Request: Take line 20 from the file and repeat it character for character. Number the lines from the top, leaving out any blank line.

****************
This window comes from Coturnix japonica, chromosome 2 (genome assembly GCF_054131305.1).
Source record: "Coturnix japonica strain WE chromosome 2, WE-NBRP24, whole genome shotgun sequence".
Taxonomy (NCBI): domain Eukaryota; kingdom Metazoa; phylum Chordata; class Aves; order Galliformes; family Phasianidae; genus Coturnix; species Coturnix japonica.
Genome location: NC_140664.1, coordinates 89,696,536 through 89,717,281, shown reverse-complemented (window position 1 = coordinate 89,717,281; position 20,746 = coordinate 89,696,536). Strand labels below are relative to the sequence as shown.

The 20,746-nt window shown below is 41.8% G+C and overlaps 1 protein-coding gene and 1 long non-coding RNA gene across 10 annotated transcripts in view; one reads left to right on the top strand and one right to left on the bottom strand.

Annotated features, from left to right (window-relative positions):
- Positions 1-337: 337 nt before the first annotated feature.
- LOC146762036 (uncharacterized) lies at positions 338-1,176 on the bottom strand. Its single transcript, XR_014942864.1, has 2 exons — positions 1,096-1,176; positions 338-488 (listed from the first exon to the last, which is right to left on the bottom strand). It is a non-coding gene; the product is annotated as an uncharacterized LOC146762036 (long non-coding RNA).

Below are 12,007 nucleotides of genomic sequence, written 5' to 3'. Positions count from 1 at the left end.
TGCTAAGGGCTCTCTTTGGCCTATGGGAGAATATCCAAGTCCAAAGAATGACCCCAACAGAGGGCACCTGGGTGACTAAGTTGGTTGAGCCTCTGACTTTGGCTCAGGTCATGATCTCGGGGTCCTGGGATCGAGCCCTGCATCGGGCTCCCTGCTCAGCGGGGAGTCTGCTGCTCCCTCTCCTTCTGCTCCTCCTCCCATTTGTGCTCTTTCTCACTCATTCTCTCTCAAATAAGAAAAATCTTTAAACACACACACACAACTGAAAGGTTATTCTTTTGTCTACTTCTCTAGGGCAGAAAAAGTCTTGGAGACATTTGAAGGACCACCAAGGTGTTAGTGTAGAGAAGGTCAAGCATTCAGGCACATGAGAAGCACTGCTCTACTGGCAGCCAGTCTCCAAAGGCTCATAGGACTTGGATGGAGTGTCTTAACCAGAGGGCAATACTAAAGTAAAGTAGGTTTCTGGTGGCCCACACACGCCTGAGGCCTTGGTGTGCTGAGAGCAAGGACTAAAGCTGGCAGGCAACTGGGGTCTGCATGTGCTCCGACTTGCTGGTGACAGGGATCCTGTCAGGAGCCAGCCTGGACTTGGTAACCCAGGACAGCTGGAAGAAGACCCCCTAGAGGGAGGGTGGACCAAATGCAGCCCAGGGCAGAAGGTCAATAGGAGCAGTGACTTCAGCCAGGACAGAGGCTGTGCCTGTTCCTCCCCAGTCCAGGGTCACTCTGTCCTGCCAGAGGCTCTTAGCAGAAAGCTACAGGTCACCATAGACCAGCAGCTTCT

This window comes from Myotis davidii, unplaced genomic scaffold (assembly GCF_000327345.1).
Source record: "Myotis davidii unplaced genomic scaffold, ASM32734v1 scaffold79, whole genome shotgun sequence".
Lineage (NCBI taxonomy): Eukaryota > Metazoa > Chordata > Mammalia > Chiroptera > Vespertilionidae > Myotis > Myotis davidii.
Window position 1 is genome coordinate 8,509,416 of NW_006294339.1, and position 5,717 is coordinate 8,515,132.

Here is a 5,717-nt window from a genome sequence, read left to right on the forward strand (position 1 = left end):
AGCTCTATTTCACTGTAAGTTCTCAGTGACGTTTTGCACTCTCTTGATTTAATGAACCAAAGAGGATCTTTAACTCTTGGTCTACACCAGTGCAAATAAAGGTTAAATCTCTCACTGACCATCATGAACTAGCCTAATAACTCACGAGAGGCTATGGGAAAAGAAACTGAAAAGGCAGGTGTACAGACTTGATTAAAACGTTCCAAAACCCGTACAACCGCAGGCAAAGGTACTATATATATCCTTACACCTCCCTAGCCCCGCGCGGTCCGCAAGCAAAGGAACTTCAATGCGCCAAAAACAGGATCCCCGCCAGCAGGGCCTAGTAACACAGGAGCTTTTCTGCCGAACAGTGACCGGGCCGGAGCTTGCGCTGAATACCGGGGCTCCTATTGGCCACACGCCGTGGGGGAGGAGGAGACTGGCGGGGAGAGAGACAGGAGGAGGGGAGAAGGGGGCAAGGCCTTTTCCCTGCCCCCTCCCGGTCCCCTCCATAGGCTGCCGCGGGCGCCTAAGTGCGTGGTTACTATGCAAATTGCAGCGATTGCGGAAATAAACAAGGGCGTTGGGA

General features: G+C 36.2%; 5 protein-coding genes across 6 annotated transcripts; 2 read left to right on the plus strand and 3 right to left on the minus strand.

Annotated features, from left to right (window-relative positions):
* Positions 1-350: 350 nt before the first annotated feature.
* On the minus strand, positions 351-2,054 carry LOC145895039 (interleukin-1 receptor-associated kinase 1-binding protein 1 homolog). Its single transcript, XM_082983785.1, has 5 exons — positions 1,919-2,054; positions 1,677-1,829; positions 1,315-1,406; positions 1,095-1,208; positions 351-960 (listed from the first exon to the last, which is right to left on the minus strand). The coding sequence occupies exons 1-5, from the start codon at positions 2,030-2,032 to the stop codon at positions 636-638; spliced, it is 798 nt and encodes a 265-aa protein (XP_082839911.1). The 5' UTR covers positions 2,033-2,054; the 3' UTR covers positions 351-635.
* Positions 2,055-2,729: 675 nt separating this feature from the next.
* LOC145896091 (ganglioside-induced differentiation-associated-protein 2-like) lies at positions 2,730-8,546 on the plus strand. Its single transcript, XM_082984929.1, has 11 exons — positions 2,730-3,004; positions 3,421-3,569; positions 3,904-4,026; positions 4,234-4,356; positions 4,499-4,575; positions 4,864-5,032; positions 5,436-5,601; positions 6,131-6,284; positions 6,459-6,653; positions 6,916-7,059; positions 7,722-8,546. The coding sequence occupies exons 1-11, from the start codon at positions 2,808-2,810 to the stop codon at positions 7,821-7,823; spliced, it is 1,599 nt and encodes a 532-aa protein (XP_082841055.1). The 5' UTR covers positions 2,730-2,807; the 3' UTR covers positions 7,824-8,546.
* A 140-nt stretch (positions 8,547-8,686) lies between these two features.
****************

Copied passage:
* On the minus strand, positions 351-2,054 carry LOC145895039 (interleukin-1 receptor-associated kinase 1-binding protein 1 homolog). Its single transcript, XM_082983785.1, has 5 exons — positions 1,919-2,054; positions 1,677-1,829; positions 1,315-1,406; positions 1,095-1,208; positions 351-960 (listed from the first exon to the last, which is right to left on the minus strand). The coding sequence occupies exons 1-5, from the start codon at positions 2,030-2,032 to the stop codon at positions 636-638; spliced, it is 798 nt and encodes a 265-aa protein (XP_082839911.1). The 5' UTR covers positions 2,033-2,054; the 3' UTR covers positions 351-635.